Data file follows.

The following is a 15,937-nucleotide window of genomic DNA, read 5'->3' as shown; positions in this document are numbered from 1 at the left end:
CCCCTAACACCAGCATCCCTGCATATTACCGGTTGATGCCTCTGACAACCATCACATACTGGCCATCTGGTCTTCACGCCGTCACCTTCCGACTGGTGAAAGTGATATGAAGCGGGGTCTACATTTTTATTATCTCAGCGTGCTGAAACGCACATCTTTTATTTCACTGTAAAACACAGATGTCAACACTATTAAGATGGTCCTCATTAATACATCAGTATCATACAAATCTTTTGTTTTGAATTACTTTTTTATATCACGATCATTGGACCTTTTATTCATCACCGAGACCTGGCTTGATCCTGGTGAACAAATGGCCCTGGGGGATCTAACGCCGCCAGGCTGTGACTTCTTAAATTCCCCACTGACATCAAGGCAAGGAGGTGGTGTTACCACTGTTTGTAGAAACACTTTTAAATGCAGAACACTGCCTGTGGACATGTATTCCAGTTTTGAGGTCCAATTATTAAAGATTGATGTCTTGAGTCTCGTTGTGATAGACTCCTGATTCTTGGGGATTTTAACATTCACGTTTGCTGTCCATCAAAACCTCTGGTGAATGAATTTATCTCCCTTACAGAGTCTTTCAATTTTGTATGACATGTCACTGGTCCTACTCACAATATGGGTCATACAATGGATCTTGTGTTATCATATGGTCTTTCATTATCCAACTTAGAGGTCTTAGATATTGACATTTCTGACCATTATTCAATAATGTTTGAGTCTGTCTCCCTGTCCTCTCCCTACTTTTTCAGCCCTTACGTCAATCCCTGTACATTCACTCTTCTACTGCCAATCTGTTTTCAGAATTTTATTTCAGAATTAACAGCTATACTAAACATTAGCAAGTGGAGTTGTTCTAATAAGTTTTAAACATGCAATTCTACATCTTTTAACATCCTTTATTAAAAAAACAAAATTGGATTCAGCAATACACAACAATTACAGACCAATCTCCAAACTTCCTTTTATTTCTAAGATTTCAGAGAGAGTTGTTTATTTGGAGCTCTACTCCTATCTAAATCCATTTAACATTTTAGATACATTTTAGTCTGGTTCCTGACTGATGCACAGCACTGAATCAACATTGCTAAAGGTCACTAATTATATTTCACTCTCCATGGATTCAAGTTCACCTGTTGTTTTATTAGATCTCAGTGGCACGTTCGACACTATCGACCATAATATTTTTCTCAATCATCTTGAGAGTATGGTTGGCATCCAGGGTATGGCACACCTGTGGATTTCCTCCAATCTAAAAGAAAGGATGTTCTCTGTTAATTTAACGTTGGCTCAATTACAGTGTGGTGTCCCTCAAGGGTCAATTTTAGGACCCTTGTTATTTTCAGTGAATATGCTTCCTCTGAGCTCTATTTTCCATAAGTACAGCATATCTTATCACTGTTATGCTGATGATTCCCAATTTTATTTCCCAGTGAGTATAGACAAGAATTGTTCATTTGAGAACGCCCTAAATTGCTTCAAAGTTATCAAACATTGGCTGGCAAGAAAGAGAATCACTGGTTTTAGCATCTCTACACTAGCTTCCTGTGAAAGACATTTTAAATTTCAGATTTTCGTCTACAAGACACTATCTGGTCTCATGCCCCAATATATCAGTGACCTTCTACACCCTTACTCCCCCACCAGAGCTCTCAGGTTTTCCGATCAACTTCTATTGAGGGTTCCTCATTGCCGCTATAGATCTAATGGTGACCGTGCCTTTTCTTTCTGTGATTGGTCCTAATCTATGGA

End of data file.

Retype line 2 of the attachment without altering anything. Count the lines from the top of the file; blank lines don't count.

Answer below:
CCCCTAACACCAGCATCCCTGCATATTACCGGTTGATGCCTCTGACAACCATCACATACTGGCCATCTGGTCTTCACGCCGTCACCTTCCGACTGGTGAAAGTGATATGAAGCGGGGTCTACATTTTTATTATCTCAGCGTGCTGAAACGCACATCTTTTATTTCACTGTAAAACACAGATGTCAACACTATTAAGATGGTCCTCATTAATACATCAGTATCATACAAATCTTTTGTTTTGAATTACTTTTTTATATCACGATCATTGGACCTTTTATTCATCACCGAGACCTGGCTTGATCCTGGTGAACAAATGGCCCTGGGGGATCTAACGCCGCCAGGCTGTGACTTCTTAAATTCCCCACTGACATCAAGGCAAGGAGGTGGTGTTACCACTGTTTGTAGAAACACTTTTAAATGCAGAACACTGCCTGTGGACATGTATTCCAGTTTTGAGGTCCAATTATTAAAGATTGATGTCTTGAGTCTCGTTGTGATAGACTCCTGATTCTTGGGGATTTTAACATTCACGTTTGCTGTCCATCAAAACCTCTGGTGAATGAATTTATCTCCCTTACAGAGTCTTTCAATTTTGTATGACATGTCACTGGTCCTACTCACAATATGGGTCATACAATGGATCTTGTGTTATCATATGGTCTTTCATTATCCAACTTAGAGGTCTTAGATATTGACATTTCTGACCATTATTCAATAATGTTTGAGTCTGTCTCCCTGTCCTCTCCCTACTTTTTCAGCCCTTACGTCAATCCCTGTACATTCACTCTTCTACTGCCAATCTGTTTTCAGAATTTTATTTCAGAATTAACAGCTATACTAAACATTAGCAAGTGGAGTTGTTCTAATAAGTTTTAAACATGCAATTCTACATCTTTTAACATCCTTTATTAAAAAAACAAAATTGGATTCAGCAATACACAACAATTACAGACCAATCTCCAAACTTCCTTTTATTTCTAAGATTTCAGAGAGAGTTGTTTATTTGGAGCTCTACTCCTATCTAAATCCATTTAACATTTTAGATACATTTTAGTCTGGTTCCTGACTGATGCACAGCACTGAATCAACATTGCTAAAGGTCACTAATTATATTTCACTCTCCATGGATTCAAGTTCACCTGTTGTTTTATTAGATCTCAGTGGCACGTTCGACACTATCGACCATAATATTTTTCTCAATCATCTTGAGAGTATGGTTGGCATCCAGGGTATGGCACACCTGTGGATTTCCTCCAATCTAAAAGAAAGGATGTTCTCTGTTAATTTAACGTTGGCTCAATTACAGTGTGGTGTCCCTCAAGGGTCAATTTTAGGACCCTTGTTATTTTCAGTGAATATGCTTCCTCTGAGCTCTATTTTCCATAAGTACAGCATATCTTATCACTGTTATGCTGATGATTCCCAATTTTATTTCCCAGTGAGTATAGACAAGAATTGTTCATTTGAGAACGCCCTAAATTGCTTCAAAGTTATCAAACATTGGCTGGCAAGAAAGAGAATCACTGGTTTTAGCATCTCTACACTAGCTTCCTGTGAAAGACATTTTAAATTTCAGATTTTCGTCTACAAGACACTATCTGGTCTCATGCCCCAATATATCAGTGACCTTCTACACCCTTACTCCCCCACCAGAGCTCTCAGGTTTTCCGATCAACTTCTATTGAGGGTTCCTCATTGCCGCTATAGATCTAATGGTGACCGTGCCTTTTCTTTCTGTGATTGGTCCTAATCTATGGA